Saturday, April 5, 2008
Can somebody please direct me to the chill out room?
I’ve recently found myself listening to a lot of ambient music. It’s something I’ve long had a soft spot for; now that I think about it, it actually predates my interest in dance music.
When I’m in the mood for ambient music, I’m usually not in the mood to play DJ. I don’t want to dig through CDs, vinyl, and MP3 files; I’d much rather someone else do that for me (preferably while I lounge about in a beanbag). As a consequence I’ve been searching about online for mixes of ambient material, but I’ve come up almost empty-handed.
As well as making me a little annoyed, this has gotten me thinking about the relationship between ambient and dance music. Once upon a time they held hands quite comfortably. Remember the days of the chill out room? It used to be de rigueur for parties to have a side room dedicated to relaxing soundscapes. Now they’re gone.
In a recent interview over at the Mutek site, Stefan Betke (better known to you and I as Pole) said something very similar as he lamented the lack of diversity in electronic music.
“For me, the electronic music scene and how it was ten years ago there was a lot of diverse places and different things. Even in the same club you had a main room and an ambient floor where you heard something totally weird, and I have no idea why this isn’t existing anymore.”
The man has a point. Remember when dance labels and producers released ambient records? Remember Mille Plateaux releasing ambient albums by Wolfgang Voigt (the sublime Gas releases, which set the blueprint for the Kompakt Pop Ambient sound), Robert Babicz, Donnacha Costello? (“Together Is The New Alone” still ranks as one of my favourite albums … I could listen to “Dry Retch” on repeat endlessly.) Remember Richie Hawtin teaming up with Pete Namlook for the From Within albums?
Looking back, it appears that the relationship between ambient and dance music was largely a 90s thing, with a slight carry-over into the early 2000s. Today, Kompakt is one of the few dance labels that still flies an ambient flag. For the most part, ambient has become somewhat distanced from dance music, with such music mostly appearing on ambient-only labels, or on "home listening electronica" labels such as Type, Leaf, and City Centre Offices.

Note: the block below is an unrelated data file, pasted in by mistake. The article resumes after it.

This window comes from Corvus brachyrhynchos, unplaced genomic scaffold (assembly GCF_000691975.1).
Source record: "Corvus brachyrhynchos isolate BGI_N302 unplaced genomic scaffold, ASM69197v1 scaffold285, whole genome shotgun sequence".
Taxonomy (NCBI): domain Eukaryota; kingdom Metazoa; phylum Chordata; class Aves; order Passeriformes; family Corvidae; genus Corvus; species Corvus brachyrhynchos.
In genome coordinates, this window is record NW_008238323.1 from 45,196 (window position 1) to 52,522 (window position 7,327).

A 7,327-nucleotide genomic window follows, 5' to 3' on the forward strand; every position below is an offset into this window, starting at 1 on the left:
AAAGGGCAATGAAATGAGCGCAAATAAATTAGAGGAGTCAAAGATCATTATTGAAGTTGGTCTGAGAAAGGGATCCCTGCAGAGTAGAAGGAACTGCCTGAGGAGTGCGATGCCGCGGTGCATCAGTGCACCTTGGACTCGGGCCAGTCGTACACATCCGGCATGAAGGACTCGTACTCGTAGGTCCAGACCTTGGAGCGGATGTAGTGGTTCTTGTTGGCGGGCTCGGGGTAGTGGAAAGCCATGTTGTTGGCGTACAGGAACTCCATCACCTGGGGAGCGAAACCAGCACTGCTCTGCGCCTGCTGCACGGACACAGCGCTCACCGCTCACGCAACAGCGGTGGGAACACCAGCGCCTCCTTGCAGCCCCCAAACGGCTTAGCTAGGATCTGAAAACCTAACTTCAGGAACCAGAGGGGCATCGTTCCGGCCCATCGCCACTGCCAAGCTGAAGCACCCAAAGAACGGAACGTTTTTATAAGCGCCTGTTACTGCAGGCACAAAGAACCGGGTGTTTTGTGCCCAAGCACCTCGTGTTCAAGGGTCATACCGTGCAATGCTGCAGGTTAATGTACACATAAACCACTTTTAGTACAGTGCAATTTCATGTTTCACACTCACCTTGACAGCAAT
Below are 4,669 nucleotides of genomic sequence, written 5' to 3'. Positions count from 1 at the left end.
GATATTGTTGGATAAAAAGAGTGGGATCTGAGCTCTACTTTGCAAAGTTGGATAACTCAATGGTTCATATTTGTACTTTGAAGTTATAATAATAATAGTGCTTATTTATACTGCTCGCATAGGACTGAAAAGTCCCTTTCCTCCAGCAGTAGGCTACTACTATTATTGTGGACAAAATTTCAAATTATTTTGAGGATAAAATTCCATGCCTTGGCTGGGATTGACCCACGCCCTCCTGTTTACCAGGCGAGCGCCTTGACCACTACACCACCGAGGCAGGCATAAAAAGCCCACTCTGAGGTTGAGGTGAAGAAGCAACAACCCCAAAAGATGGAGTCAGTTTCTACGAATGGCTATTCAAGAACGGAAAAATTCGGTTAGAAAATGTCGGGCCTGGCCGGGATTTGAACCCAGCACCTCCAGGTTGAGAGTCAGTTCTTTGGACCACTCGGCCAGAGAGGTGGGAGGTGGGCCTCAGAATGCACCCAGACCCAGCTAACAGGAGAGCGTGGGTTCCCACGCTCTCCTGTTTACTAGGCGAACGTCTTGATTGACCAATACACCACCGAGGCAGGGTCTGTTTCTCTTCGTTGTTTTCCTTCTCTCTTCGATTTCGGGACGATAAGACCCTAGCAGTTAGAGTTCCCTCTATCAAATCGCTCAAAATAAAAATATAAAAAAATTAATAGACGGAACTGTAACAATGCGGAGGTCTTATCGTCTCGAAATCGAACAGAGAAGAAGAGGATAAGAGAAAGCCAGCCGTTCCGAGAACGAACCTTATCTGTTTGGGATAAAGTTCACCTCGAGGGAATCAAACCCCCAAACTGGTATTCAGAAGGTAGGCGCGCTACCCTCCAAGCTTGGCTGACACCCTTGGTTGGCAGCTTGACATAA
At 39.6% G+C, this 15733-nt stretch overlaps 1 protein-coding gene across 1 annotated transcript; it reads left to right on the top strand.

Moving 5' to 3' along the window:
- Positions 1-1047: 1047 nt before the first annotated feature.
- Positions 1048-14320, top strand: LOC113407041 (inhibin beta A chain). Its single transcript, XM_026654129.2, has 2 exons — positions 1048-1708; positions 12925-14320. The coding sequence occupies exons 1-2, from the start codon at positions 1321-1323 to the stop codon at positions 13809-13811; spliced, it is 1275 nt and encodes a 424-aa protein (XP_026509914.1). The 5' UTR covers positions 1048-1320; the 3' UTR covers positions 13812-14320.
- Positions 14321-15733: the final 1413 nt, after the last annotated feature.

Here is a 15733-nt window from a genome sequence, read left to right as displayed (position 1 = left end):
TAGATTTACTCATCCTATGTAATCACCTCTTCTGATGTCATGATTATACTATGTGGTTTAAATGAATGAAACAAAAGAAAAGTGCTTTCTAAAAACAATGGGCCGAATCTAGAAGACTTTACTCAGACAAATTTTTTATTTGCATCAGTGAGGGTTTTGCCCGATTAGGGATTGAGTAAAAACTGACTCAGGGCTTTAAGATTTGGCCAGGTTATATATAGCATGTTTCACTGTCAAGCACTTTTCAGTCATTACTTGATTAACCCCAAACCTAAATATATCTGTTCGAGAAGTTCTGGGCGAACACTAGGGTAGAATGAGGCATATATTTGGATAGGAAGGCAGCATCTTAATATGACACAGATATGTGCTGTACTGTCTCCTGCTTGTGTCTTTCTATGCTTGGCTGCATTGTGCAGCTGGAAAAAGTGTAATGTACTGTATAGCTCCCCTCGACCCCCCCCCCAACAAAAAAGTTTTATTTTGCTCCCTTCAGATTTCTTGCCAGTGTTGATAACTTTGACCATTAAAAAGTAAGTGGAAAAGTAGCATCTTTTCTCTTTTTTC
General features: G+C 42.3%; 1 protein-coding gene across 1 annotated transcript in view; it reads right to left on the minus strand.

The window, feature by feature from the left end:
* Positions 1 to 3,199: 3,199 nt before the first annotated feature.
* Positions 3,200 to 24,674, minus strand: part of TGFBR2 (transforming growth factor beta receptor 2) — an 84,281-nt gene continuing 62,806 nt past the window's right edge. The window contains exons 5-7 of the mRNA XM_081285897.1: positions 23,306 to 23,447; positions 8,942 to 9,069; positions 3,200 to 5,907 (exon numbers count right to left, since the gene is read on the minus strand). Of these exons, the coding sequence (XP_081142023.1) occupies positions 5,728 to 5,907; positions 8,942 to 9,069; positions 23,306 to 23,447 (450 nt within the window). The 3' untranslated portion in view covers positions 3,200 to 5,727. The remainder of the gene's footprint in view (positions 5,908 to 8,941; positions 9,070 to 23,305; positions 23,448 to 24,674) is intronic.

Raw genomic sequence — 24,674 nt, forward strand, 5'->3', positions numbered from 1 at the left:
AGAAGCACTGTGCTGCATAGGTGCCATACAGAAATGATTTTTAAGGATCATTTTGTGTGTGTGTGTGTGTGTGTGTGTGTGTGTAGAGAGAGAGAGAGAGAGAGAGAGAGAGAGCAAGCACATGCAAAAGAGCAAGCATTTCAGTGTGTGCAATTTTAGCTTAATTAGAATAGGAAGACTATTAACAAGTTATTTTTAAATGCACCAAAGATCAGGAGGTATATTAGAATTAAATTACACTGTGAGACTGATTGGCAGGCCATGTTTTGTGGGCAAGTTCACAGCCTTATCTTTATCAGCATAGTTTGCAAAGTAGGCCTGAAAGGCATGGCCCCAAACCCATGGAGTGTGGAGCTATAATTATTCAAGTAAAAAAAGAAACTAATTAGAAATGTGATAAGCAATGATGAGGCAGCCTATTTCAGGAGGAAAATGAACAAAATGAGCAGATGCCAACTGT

Why did ambient and dance music fall out of love with each other? Why are there so few ambient mixes to be found online? What happened to the chill out rooms?
In honour of the chill out rooms of yesteryear, and the first step in creating a virtual chill out room of our own, I’d like to present two ambient mixes that have caught my attention.
A little while ago I mentioned how much I was enjoying Bvdub’s productions. When I wrote that I had only just stumbled across the mixes on his site. I still haven’t listened to them all, but one that I’ve been listening to repeatedly is the final mix, “A Willing End.” A little over an hour long, it’s a gorgeous mix that starts with warm static (bringing to mind Tim Hecker), moves into some lovely sombre strings, and finishes off with some delicate piano. Overall a very warm, comforting mix.
The second is a 2006 mix by microsound artist Richard Chartier, which you can stream from the WPS1 website. Where the Bvdub mix is warm, this mix is a little colder, mostly using artists from the 12K and Raster-Noton labels, such as Fourcolor, Motion, Sogar, Taylor Deupree, and William Basinski (although he also uses artist such as Laurie Anderson, Chris Carter, Nurse With Wound, and Zoviet France). Some may find this mix a touch too eerie at times, but it’s sublime listening for those who want a hint of darkness to their ambience.
Consider this post an open call. If you know of any ambient mixes floating around that you think are particularly good, please let us know. Let’s carve out a virtual chill out room together.
Posted by Cam at 4:09 AM